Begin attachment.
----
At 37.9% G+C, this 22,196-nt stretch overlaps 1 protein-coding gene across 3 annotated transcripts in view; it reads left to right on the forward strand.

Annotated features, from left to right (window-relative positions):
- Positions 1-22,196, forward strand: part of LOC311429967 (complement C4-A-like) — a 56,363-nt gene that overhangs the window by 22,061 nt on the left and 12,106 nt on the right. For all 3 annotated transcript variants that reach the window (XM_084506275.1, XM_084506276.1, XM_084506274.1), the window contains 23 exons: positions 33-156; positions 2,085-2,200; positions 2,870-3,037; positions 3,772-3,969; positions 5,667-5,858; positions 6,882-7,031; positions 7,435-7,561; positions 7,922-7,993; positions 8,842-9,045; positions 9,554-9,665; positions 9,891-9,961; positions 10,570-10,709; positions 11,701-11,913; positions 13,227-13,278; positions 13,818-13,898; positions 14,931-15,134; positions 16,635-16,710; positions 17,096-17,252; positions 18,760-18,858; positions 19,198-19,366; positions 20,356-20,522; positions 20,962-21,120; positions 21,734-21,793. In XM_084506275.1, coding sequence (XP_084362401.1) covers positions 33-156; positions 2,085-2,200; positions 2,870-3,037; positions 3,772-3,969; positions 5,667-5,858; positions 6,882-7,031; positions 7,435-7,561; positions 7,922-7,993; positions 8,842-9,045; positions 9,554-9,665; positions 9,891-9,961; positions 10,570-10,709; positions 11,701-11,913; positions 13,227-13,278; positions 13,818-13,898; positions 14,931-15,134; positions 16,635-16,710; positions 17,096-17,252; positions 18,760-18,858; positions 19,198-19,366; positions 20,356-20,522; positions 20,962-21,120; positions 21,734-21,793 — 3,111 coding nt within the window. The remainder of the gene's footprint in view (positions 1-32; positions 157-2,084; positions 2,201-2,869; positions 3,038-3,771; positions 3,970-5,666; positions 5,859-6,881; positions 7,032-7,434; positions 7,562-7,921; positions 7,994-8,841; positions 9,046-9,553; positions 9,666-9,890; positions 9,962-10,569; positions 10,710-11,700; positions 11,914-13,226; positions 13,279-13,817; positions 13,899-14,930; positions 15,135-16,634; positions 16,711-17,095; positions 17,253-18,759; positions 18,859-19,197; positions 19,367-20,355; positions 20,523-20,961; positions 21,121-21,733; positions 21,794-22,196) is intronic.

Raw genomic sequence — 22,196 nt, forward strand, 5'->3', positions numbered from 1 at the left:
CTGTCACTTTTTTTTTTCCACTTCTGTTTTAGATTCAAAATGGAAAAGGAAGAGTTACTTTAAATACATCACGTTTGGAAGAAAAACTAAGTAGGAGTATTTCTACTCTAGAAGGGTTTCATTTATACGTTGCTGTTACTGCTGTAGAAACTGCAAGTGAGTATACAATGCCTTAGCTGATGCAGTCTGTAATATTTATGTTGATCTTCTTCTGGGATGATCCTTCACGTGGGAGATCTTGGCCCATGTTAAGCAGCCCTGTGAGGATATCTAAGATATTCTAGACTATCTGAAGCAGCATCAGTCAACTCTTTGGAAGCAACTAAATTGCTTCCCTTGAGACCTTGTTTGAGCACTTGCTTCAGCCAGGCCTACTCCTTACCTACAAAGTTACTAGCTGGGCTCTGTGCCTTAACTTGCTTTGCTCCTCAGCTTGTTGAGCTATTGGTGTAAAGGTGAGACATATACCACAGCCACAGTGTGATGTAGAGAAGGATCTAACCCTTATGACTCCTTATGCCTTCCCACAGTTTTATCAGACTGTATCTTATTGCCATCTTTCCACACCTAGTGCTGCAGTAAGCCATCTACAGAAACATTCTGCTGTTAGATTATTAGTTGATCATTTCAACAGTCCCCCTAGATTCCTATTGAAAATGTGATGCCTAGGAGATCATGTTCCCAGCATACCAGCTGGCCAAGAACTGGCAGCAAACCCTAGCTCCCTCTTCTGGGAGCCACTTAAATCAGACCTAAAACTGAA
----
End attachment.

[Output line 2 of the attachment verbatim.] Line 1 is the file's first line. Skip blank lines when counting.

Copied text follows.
Annotated features, from left to right (window-relative positions):